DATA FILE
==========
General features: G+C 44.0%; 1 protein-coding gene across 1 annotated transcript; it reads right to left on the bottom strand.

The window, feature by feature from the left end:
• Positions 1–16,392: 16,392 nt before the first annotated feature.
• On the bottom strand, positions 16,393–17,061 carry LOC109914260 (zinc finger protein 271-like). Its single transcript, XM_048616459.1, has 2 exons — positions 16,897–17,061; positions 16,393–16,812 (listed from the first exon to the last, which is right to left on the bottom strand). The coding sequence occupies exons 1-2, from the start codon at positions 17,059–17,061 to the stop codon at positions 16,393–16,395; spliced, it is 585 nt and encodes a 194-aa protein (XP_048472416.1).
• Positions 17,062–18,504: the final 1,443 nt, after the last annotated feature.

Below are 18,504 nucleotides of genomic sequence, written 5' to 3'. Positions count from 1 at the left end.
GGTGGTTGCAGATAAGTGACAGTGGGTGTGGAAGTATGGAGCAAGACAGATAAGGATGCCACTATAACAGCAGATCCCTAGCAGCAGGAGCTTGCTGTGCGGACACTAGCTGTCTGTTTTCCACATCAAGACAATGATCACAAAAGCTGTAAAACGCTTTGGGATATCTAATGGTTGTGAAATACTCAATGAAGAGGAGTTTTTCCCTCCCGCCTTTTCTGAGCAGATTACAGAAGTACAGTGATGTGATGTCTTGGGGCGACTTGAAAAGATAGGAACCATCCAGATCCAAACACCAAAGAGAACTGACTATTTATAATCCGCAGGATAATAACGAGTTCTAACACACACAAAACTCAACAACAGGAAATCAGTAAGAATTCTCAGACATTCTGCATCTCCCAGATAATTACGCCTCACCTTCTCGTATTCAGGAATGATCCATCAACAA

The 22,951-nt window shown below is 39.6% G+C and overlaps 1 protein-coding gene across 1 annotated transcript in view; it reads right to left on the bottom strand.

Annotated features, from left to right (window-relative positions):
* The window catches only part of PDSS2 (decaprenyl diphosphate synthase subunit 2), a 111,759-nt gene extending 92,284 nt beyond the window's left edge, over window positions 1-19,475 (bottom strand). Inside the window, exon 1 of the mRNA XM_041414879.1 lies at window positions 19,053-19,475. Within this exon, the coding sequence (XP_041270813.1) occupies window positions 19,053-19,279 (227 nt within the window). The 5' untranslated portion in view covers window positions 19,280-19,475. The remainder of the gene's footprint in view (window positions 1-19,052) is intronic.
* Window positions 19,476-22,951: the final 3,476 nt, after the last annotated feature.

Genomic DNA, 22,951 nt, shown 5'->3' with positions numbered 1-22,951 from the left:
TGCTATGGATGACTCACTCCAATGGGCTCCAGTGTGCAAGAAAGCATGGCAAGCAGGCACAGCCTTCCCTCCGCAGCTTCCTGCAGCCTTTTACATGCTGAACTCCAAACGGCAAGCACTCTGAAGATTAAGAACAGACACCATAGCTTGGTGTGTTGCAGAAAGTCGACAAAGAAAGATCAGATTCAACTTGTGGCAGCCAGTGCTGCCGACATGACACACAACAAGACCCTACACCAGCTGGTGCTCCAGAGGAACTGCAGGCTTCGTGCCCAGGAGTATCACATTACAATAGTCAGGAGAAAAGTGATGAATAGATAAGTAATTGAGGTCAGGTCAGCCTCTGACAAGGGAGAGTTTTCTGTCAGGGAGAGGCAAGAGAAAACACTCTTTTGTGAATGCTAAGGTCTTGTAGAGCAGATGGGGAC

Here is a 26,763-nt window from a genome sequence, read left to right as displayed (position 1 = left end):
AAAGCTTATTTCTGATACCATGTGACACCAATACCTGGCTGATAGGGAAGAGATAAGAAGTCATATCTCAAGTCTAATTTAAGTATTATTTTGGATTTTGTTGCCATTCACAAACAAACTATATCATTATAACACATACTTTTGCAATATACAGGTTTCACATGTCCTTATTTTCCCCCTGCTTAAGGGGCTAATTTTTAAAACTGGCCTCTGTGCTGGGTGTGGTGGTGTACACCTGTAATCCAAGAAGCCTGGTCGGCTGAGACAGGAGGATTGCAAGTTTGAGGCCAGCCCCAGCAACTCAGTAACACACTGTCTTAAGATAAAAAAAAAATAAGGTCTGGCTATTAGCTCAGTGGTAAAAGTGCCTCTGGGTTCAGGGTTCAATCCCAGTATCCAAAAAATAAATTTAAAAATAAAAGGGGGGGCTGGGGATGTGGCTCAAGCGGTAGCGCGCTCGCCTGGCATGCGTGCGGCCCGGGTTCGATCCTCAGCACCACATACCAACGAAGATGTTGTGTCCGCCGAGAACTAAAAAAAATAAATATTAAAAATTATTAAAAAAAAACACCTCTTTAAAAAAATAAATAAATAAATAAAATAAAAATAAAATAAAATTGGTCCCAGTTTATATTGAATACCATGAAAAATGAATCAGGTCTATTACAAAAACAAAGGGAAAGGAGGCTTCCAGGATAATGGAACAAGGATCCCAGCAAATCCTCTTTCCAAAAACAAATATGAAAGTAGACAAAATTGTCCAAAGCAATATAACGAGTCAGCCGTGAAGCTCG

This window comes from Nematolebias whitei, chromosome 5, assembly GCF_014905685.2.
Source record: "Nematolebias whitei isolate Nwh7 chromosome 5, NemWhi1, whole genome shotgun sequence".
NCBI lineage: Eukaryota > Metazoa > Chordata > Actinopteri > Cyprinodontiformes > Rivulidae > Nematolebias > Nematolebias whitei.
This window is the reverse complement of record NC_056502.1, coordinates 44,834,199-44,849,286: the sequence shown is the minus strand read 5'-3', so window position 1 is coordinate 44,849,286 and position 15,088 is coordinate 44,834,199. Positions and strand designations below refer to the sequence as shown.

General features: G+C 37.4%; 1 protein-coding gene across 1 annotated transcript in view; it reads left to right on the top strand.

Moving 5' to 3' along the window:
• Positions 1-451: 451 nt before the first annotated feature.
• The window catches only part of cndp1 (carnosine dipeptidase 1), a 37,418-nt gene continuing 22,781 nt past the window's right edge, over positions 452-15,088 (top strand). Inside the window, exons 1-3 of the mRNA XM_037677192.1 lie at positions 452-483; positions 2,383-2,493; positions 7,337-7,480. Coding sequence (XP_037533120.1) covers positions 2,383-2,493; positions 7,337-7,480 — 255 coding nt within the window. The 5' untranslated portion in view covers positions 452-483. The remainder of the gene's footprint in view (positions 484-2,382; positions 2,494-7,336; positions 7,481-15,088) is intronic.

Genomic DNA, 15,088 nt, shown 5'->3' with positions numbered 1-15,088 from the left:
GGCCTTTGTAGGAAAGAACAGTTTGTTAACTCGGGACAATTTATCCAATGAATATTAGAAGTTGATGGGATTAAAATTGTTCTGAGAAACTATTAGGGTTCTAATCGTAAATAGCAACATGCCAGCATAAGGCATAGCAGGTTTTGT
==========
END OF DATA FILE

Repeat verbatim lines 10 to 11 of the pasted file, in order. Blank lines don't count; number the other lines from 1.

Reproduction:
* The window catches only part of PDSS2 (decaprenyl diphosphate synthase subunit 2), a 111,759-nt gene extending 92,284 nt beyond the window's left edge, over window positions 1-19,475 (bottom strand). Inside the window, exon 1 of the mRNA XM_041414879.1 lies at window positions 19,053-19,475. Within this exon, the coding sequence (XP_041270813.1) occupies window positions 19,053-19,279 (227 nt within the window). The 5' untranslated portion in view covers window positions 19,280-19,475. The remainder of the gene's footprint in view (window positions 1-19,052) is intronic.
* Window positions 19,476-22,951: the final 3,476 nt, after the last annotated feature.